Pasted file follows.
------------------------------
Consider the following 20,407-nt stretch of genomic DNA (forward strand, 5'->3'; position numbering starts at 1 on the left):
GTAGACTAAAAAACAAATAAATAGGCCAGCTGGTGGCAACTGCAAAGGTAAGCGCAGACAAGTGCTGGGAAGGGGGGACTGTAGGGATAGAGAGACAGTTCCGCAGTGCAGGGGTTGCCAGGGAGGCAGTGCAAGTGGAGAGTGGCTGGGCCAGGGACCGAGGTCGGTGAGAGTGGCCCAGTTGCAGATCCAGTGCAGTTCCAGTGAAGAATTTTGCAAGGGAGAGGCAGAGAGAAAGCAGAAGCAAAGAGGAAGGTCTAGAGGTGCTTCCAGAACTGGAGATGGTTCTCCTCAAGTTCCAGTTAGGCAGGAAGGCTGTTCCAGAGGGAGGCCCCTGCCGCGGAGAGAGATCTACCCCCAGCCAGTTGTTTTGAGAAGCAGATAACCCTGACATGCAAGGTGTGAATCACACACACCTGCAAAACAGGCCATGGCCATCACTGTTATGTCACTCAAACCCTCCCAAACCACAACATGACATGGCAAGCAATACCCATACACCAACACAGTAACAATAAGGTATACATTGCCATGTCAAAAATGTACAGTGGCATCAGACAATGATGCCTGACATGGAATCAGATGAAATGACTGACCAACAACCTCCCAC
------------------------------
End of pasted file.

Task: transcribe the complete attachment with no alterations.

Consider the following 20,407-nt stretch of genomic DNA (forward strand, 5'->3'; position numbering starts at 1 on the left):
GTAGACTAAAAAACAAATAAATAGGCCAGCTGGTGGCAACTGCAAAGGTAAGCGCAGACAAGTGCTGGGAAGGGGGGACTGTAGGGATAGAGAGACAGTTCCGCAGTGCAGGGGTTGCCAGGGAGGCAGTGCAAGTGGAGAGTGGCTGGGCCAGGGACCGAGGTCGGTGAGAGTGGCCCAGTTGCAGATCCAGTGCAGTTCCAGTGAAGAATTTTGCAAGGGAGAGGCAGAGAGAAAGCAGAAGCAAAGAGGAAGGTCTAGAGGTGCTTCCAGAACTGGAGATGGTTCTCCTCAAGTTCCAGTTAGGCAGGAAGGCTGTTCCAGAGGGAGGCCCCTGCCGCGGAGAGAGATCTACCCCCAGCCAGTTGTTTTGAGAAGCAGATAACCCTGACATGCAAGGTGTGAATCACACACACCTGCAAAACAGGCCATGGCCATCACTGTTATGTCACTCAAACCCTCCCAAACCACAACATGACATGGCAAGCAATACCCATACACCAACACAGTAACAATAAGGTATACATTGCCATGTCAAAAATGTACAGTGGCATCAGACAATGATGCCTGACATGGAATCAGATGAAATGACTGACCAACAACCTCCCAC